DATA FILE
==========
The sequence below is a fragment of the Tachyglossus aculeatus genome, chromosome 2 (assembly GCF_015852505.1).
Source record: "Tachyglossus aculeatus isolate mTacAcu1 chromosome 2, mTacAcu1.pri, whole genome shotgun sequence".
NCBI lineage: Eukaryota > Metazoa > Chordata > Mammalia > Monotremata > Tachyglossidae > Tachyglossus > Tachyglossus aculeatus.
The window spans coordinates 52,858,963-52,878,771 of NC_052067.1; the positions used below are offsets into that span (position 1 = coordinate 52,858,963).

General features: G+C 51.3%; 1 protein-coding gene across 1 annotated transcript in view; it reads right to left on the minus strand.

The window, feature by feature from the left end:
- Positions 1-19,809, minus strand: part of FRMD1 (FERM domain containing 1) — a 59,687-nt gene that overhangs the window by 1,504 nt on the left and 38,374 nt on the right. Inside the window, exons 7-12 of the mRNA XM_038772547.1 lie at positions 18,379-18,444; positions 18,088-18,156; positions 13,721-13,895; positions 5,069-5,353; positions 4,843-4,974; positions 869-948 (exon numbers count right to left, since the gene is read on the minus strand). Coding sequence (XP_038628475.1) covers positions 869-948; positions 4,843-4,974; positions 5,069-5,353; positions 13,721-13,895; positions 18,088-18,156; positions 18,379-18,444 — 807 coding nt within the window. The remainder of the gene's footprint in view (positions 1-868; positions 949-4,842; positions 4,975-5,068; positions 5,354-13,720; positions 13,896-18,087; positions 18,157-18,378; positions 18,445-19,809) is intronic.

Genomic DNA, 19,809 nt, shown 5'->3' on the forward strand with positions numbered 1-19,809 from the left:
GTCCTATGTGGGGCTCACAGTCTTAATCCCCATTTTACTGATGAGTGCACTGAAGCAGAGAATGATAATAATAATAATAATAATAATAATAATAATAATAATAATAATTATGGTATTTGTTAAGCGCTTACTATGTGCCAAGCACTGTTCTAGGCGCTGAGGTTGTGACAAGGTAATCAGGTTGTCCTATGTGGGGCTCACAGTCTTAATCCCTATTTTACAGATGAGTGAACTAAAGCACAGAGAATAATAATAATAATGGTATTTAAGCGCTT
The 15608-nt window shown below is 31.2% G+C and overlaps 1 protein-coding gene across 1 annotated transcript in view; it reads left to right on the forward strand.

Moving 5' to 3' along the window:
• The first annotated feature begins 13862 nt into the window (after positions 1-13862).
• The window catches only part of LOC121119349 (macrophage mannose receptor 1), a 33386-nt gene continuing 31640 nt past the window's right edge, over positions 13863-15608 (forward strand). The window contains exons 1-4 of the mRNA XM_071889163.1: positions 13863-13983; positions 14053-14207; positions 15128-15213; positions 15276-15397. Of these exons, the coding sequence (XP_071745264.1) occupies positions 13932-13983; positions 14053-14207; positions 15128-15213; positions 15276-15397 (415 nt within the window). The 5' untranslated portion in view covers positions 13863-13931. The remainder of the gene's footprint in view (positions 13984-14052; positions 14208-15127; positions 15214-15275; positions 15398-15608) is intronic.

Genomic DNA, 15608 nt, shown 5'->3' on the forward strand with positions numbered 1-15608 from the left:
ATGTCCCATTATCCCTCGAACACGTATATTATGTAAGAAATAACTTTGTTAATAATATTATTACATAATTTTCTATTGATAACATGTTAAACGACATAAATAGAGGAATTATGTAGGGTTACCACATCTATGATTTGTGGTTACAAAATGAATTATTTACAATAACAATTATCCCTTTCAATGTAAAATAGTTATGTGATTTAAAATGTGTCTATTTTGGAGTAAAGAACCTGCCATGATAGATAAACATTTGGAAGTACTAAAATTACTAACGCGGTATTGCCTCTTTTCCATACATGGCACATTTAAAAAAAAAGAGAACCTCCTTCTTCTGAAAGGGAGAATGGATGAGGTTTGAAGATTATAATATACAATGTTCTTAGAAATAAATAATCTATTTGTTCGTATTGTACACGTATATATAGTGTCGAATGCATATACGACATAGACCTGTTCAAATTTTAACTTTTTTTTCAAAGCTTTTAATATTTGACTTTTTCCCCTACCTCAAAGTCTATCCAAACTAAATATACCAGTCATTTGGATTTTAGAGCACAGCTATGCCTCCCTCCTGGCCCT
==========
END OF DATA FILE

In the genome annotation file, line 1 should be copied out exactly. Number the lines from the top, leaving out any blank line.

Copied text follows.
The sequence below is a fragment of the Tachyglossus aculeatus genome, chromosome 2 (assembly GCF_015852505.1).